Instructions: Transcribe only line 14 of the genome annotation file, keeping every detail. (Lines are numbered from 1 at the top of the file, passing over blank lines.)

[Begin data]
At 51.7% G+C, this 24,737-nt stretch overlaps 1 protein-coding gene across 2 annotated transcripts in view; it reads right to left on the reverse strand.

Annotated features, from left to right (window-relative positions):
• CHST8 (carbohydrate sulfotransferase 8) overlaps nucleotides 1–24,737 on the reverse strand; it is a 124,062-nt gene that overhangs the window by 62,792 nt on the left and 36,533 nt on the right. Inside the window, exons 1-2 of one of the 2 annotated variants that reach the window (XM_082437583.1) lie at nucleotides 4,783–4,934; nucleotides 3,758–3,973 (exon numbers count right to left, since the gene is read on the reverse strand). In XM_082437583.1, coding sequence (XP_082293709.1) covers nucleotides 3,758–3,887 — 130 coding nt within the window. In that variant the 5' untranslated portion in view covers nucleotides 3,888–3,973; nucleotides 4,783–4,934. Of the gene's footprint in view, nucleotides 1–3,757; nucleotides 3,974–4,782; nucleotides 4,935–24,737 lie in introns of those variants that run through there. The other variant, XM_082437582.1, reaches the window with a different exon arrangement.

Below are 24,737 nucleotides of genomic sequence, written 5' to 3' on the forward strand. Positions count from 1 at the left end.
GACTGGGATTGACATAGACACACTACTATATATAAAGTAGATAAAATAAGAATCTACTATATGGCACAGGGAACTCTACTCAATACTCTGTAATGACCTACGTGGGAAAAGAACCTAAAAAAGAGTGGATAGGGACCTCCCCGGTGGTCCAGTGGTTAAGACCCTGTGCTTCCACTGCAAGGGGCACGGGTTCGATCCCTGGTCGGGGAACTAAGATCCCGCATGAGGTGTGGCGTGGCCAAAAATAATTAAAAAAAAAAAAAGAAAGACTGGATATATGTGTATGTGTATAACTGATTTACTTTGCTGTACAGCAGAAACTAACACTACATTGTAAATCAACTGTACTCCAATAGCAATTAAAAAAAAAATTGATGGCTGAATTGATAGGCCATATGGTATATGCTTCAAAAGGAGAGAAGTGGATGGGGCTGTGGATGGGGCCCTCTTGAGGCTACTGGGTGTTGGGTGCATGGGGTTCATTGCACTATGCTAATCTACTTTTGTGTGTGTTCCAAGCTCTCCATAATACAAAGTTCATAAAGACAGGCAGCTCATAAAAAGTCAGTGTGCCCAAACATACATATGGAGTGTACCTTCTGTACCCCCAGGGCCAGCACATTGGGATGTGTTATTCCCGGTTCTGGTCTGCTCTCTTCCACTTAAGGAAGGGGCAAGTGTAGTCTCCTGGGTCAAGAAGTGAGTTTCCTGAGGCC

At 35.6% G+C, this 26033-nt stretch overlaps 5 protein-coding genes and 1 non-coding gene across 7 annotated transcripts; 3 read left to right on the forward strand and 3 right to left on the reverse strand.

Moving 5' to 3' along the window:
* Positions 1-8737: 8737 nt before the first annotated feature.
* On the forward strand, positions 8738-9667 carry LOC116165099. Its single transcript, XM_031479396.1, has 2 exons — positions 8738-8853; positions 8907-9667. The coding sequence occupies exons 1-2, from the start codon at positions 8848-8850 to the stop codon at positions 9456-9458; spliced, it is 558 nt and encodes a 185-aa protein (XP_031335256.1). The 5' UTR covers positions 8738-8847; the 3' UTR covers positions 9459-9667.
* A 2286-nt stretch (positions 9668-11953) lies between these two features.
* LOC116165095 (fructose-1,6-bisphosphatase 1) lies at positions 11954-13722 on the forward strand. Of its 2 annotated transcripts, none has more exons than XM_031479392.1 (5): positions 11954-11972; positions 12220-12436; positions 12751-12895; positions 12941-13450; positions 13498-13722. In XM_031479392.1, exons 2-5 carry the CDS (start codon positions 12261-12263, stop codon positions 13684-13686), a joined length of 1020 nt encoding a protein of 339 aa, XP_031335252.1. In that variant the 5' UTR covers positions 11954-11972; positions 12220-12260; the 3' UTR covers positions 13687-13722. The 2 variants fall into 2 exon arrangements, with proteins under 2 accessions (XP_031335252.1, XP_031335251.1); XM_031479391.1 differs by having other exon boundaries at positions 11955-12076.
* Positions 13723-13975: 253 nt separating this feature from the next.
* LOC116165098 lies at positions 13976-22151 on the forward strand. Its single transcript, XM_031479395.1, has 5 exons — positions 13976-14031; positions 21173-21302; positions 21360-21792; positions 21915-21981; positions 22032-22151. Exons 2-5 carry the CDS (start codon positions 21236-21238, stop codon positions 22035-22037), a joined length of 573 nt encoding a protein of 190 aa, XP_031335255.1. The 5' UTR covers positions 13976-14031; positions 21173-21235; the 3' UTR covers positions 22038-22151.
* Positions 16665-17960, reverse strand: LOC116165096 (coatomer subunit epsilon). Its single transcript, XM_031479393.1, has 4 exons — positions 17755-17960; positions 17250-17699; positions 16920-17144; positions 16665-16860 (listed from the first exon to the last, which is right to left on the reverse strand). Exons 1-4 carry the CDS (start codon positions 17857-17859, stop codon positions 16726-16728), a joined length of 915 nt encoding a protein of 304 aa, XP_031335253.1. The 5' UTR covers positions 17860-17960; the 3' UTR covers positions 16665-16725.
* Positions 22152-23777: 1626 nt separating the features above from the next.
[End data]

* Positions 16665-17960, reverse strand: LOC116165096 (coatomer subunit epsilon). Its single transcript, XM_031479393.1, has 4 exons — positions 17755-17960; positions 17250-17699; positions 16920-17144; positions 16665-16860 (listed from the first exon to the last, which is right to left on the reverse strand). Exons 1-4 carry the CDS (start codon positions 17857-17859, stop codon positions 16726-16728), a joined length of 915 nt encoding a protein of 304 aa, XP_031335253.1. The 5' UTR covers positions 17860-17960; the 3' UTR covers positions 16665-16725.